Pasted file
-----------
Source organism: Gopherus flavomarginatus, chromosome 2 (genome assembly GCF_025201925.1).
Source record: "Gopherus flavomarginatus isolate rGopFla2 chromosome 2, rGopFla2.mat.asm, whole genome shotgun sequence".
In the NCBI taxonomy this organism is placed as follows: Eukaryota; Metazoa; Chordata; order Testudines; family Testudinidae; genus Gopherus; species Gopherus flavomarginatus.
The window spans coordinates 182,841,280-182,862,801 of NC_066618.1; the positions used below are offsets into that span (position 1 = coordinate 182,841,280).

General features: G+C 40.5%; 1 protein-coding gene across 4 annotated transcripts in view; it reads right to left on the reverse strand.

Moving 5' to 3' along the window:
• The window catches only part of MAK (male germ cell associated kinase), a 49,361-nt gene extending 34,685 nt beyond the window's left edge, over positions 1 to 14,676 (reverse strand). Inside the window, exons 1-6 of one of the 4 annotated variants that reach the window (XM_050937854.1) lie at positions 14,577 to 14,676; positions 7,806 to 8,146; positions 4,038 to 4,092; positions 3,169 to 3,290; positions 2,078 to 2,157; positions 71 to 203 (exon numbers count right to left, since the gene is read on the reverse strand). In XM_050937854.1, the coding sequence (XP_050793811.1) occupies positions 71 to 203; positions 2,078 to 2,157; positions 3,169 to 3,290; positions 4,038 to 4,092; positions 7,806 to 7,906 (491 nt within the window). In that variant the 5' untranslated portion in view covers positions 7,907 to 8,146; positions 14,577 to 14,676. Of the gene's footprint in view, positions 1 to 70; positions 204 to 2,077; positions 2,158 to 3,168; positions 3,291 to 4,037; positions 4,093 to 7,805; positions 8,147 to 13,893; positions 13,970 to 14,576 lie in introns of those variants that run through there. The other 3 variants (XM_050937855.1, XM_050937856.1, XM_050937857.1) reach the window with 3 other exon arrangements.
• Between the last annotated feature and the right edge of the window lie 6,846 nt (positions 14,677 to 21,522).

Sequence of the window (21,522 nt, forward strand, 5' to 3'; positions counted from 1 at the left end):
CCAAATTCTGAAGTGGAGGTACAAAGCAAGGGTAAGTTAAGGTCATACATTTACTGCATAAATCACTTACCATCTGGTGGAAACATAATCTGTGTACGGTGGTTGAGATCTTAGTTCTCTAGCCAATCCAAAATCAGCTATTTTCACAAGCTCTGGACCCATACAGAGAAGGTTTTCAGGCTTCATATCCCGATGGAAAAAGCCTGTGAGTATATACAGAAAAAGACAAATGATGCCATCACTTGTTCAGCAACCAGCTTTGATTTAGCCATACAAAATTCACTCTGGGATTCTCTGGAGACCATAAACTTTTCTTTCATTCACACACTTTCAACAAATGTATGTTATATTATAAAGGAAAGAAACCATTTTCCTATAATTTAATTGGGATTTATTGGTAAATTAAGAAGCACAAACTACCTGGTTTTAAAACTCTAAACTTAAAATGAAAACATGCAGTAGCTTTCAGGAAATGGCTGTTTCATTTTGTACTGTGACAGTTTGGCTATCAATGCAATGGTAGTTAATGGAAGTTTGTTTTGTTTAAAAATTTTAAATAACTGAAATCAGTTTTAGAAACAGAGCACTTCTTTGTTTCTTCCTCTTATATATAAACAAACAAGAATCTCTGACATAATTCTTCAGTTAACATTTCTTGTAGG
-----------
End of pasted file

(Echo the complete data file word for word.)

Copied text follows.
Source organism: Gopherus flavomarginatus, chromosome 2 (genome assembly GCF_025201925.1).
Source record: "Gopherus flavomarginatus isolate rGopFla2 chromosome 2, rGopFla2.mat.asm, whole genome shotgun sequence".
In the NCBI taxonomy this organism is placed as follows: Eukaryota; Metazoa; Chordata; order Testudines; family Testudinidae; genus Gopherus; species Gopherus flavomarginatus.
The window spans coordinates 182,841,280-182,862,801 of NC_066618.1; the positions used below are offsets into that span (position 1 = coordinate 182,841,280).

General features: G+C 40.5%; 1 protein-coding gene across 4 annotated transcripts in view; it reads right to left on the reverse strand.

Moving 5' to 3' along the window:
• The window catches only part of MAK (male germ cell associated kinase), a 49,361-nt gene extending 34,685 nt beyond the window's left edge, over positions 1 to 14,676 (reverse strand). Inside the window, exons 1-6 of one of the 4 annotated variants that reach the window (XM_050937854.1) lie at positions 14,577 to 14,676; positions 7,806 to 8,146; positions 4,038 to 4,092; positions 3,169 to 3,290; positions 2,078 to 2,157; positions 71 to 203 (exon numbers count right to left, since the gene is read on the reverse strand). In XM_050937854.1, the coding sequence (XP_050793811.1) occupies positions 71 to 203; positions 2,078 to 2,157; positions 3,169 to 3,290; positions 4,038 to 4,092; positions 7,806 to 7,906 (491 nt within the window). In that variant the 5' untranslated portion in view covers positions 7,907 to 8,146; positions 14,577 to 14,676. Of the gene's footprint in view, positions 1 to 70; positions 204 to 2,077; positions 2,158 to 3,168; positions 3,291 to 4,037; positions 4,093 to 7,805; positions 8,147 to 13,893; positions 13,970 to 14,576 lie in introns of those variants that run through there. The other 3 variants (XM_050937855.1, XM_050937856.1, XM_050937857.1) reach the window with 3 other exon arrangements.
• Between the last annotated feature and the right edge of the window lie 6,846 nt (positions 14,677 to 21,522).

Sequence of the window (21,522 nt, forward strand, 5' to 3'; positions counted from 1 at the left end):
CCAAATTCTGAAGTGGAGGTACAAAGCAAGGGTAAGTTAAGGTCATACATTTACTGCATAAATCACTTACCATCTGGTGGAAACATAATCTGTGTACGGTGGTTGAGATCTTAGTTCTCTAGCCAATCCAAAATCAGCTATTTTCACAAGCTCTGGACCCATACAGAGAAGGTTTTCAGGCTTCATATCCCGATGGAAAAAGCCTGTGAGTATATACAGAAAAAGACAAATGATGCCATCACTTGTTCAGCAACCAGCTTTGATTTAGCCATACAAAATTCACTCTGGGATTCTCTGGAGACCATAAACTTTTCTTTCATTCACACACTTTCAACAAATGTATGTTATATTATAAAGGAAAGAAACCATTTTCCTATAATTTAATTGGGATTTATTGGTAAATTAAGAAGCACAAACTACCTGGTTTTAAAACTCTAAACTTAAAATGAAAACATGCAGTAGCTTTCAGGAAATGGCTGTTTCATTTTGTACTGTGACAGTTTGGCTATCAATGCAATGGTAGTTAATGGAAGTTTGTTTTGTTTAAAAATTTTAAATAACTGAAATCAGTTTTAGAAACAGAGCACTTCTTTGTTTCTTCCTCTTATATATAAACAAACAAGAATCTCTGACATAATTCTTCAGTTAACATTTCTTGTAGG